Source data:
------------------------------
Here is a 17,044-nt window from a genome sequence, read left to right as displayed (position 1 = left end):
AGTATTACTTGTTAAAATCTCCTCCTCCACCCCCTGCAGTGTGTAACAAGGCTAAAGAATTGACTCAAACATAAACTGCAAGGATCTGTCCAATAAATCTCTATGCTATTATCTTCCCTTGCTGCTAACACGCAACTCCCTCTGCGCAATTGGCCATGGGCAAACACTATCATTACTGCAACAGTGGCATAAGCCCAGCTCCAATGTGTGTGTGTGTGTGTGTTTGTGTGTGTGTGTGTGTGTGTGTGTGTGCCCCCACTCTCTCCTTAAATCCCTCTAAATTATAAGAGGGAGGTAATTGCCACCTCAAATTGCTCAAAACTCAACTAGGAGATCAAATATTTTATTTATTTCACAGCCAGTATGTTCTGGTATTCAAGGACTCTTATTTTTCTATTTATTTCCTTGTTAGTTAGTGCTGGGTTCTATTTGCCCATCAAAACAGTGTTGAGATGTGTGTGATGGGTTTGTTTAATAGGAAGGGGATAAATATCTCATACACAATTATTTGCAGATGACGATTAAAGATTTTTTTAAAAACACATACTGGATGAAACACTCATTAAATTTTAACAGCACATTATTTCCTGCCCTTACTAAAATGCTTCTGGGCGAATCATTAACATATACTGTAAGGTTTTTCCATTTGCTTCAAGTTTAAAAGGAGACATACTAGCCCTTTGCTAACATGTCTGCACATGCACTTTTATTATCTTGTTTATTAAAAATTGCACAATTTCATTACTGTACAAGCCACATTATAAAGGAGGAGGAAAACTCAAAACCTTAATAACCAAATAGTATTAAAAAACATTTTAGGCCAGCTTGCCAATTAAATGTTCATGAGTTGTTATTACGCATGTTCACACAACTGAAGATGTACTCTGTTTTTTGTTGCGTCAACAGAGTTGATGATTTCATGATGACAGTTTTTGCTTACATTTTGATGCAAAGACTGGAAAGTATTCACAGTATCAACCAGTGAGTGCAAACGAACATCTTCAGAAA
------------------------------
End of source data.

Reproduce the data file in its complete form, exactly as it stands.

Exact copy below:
Here is a 17,044-nt window from a genome sequence, read left to right as displayed (position 1 = left end):
AGTATTACTTGTTAAAATCTCCTCCTCCACCCCCTGCAGTGTGTAACAAGGCTAAAGAATTGACTCAAACATAAACTGCAAGGATCTGTCCAATAAATCTCTATGCTATTATCTTCCCTTGCTGCTAACACGCAACTCCCTCTGCGCAATTGGCCATGGGCAAACACTATCATTACTGCAACAGTGGCATAAGCCCAGCTCCAATGTGTGTGTGTGTGTGTGTTTGTGTGTGTGTGTGTGTGTGTGTGTGTGCCCCCACTCTCTCCTTAAATCCCTCTAAATTATAAGAGGGAGGTAATTGCCACCTCAAATTGCTCAAAACTCAACTAGGAGATCAAATATTTTATTTATTTCACAGCCAGTATGTTCTGGTATTCAAGGACTCTTATTTTTCTATTTATTTCCTTGTTAGTTAGTGCTGGGTTCTATTTGCCCATCAAAACAGTGTTGAGATGTGTGTGATGGGTTTGTTTAATAGGAAGGGGATAAATATCTCATACACAATTATTTGCAGATGACGATTAAAGATTTTTTTAAAAACACATACTGGATGAAACACTCATTAAATTTTAACAGCACATTATTTCCTGCCCTTACTAAAATGCTTCTGGGCGAATCATTAACATATACTGTAAGGTTTTTCCATTTGCTTCAAGTTTAAAAGGAGACATACTAGCCCTTTGCTAACATGTCTGCACATGCACTTTTATTATCTTGTTTATTAAAAATTGCACAATTTCATTACTGTACAAGCCACATTATAAAGGAGGAGGAAAACTCAAAACCTTAATAACCAAATAGTATTAAAAAACATTTTAGGCCAGCTTGCCAATTAAATGTTCATGAGTTGTTATTACGCATGTTCACACAACTGAAGATGTACTCTGTTTTTTGTTGCGTCAACAGAGTTGATGATTTCATGATGACAGTTTTTGCTTACATTTTGATGCAAAGACTGGAAAGTATTCACAGTATCAACCAGTGAGTGCAAACGAACATCTTCAGAAA